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Sets: Proofs: Truth Tables?

  1. Feb 14, 2007 #1
    Are truth tables acceptable forms of proving the
    equality and inequality between sets.
    For example, A U (B^C) = (AUB) ^(AUC)

    A B C AU(B^C) (AUB)^(AUC)
    F F F F F
    F F T F F
    F T F F F
    F T T T T
    T F F T T
    T F T T T
    T T F T T
  2. jcsd
  3. Feb 14, 2007 #2


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    Strictly speaking, sets do not have truth values. I presume that what you have labled "A" is actually the statement "x is contained in A", etc.

    Given that, how have you arrived at the truth values for the statements
    "x is contained in AU(B^C)" and "x is contained in (AUB)^(AUC)"?
  4. Feb 14, 2007 #3

    matt grime

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    Truth tables are never acceptable (for either moral or technical reasons) proofs of anything other than statements about truth tables.

    The fact that A implies B is true if either A is false or A is true and B is true is neither here nor there: it doesn't ever show that in some particular situation A can be used to deduce B. Do you understand the distinction? (Probably not or you wouldn't have asked the question.)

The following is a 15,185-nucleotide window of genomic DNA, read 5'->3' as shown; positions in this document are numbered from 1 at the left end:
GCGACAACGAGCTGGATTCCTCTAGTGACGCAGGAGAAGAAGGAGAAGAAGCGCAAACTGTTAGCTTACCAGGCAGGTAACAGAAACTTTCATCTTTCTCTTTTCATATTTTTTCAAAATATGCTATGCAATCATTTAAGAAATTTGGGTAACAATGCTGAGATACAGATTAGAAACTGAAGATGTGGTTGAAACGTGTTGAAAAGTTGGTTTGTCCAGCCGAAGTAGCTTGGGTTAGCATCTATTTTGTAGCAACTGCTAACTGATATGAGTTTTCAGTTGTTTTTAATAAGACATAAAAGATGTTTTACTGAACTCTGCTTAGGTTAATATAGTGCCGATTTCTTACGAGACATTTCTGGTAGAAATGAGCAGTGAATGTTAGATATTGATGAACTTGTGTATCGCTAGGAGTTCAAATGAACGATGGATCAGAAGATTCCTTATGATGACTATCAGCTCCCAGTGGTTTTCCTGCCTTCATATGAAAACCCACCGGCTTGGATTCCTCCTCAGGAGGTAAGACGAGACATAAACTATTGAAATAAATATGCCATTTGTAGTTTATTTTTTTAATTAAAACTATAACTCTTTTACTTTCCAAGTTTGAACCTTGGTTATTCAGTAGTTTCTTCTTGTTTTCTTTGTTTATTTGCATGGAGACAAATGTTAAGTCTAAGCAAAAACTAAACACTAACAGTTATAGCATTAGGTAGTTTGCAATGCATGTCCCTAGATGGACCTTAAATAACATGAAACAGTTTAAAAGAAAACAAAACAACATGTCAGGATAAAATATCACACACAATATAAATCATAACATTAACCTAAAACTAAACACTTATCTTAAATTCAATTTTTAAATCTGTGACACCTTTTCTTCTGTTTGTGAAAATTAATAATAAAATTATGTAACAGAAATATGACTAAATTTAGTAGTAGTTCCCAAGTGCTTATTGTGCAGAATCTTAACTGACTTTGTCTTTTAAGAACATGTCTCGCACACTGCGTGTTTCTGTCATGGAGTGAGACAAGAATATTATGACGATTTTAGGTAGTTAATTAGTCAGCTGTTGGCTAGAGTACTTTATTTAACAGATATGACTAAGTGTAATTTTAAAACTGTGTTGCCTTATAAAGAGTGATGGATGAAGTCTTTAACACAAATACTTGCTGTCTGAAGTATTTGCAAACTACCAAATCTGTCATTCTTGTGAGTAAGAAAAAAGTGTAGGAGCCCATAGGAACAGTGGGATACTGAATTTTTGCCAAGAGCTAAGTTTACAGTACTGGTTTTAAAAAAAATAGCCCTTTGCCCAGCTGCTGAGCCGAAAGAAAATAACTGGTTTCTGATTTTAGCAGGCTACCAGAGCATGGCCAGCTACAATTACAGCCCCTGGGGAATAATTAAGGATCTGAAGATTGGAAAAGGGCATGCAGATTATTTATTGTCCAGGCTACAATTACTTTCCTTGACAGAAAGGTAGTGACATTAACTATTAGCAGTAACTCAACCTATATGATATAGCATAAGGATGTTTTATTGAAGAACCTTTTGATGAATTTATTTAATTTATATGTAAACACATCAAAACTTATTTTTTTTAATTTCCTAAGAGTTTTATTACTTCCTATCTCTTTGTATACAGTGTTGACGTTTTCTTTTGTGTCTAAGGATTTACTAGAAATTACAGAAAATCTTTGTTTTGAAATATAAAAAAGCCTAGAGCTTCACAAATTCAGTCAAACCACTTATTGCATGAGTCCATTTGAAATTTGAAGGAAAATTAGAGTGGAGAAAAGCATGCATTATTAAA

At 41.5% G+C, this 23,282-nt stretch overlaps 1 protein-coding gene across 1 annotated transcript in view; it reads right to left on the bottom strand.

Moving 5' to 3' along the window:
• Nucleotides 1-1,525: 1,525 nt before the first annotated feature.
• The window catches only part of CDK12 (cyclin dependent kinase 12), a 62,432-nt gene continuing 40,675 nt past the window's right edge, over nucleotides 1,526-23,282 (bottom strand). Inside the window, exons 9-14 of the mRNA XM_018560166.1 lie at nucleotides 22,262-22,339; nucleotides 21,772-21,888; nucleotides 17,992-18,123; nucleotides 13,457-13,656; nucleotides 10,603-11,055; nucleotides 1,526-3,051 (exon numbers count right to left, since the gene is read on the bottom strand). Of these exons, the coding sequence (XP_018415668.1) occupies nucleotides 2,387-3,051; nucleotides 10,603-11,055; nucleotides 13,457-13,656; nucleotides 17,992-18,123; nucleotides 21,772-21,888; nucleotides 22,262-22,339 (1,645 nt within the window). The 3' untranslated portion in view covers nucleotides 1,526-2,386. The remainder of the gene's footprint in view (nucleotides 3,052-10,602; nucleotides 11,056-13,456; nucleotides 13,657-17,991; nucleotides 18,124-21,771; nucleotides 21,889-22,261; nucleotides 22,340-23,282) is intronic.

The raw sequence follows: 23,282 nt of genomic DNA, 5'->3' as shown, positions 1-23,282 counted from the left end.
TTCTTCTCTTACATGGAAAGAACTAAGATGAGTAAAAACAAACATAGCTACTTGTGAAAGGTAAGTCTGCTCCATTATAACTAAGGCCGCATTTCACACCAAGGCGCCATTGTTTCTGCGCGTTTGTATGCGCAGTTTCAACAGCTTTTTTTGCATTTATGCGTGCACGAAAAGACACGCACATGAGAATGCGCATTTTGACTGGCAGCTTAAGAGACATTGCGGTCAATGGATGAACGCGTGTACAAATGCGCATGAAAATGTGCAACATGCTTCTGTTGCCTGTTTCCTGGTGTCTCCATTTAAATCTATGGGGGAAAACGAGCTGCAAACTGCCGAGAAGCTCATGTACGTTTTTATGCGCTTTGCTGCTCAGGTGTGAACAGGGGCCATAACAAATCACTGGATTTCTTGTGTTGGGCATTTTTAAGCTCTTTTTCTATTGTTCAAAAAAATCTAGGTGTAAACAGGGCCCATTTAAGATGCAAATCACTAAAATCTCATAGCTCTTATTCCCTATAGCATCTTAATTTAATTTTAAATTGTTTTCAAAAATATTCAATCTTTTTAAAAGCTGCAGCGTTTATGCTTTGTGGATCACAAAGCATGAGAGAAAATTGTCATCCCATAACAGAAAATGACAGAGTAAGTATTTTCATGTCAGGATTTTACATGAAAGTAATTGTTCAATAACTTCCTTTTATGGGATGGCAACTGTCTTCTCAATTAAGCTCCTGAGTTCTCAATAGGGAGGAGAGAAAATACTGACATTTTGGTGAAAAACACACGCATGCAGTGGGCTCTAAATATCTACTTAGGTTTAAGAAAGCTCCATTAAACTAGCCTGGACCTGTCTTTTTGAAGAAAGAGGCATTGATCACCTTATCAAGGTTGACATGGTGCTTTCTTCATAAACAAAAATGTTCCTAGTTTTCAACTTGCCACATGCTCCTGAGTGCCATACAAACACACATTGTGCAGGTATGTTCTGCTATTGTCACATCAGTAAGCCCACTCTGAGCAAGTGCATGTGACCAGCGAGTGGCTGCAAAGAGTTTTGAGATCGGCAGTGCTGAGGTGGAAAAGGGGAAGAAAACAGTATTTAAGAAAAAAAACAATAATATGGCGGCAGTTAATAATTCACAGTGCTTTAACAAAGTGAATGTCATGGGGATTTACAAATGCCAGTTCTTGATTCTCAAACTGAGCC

5. Feb 14, 2007 #4
    The confusion arises from the mathematicians use of [tex]\Rightarrow[/tex].

    When a mathematician says [tex] A \Rightarrow B[/tex] he means that there is a valid argument:

    1) A
    2) Theorems discussed in context prior to A
    3) All knowledge prerequisite to this discussion
    Therefore, B.

    In other words, [tex] \Rightarrow [/tex] has nothing to do with deduction, and logic reflects this, but the usage of [tex]\Rightarrow [/tex] by mathematicians does not! Instead we should circumlocute "A, therefore B":yuck:, less students remained confused forever.
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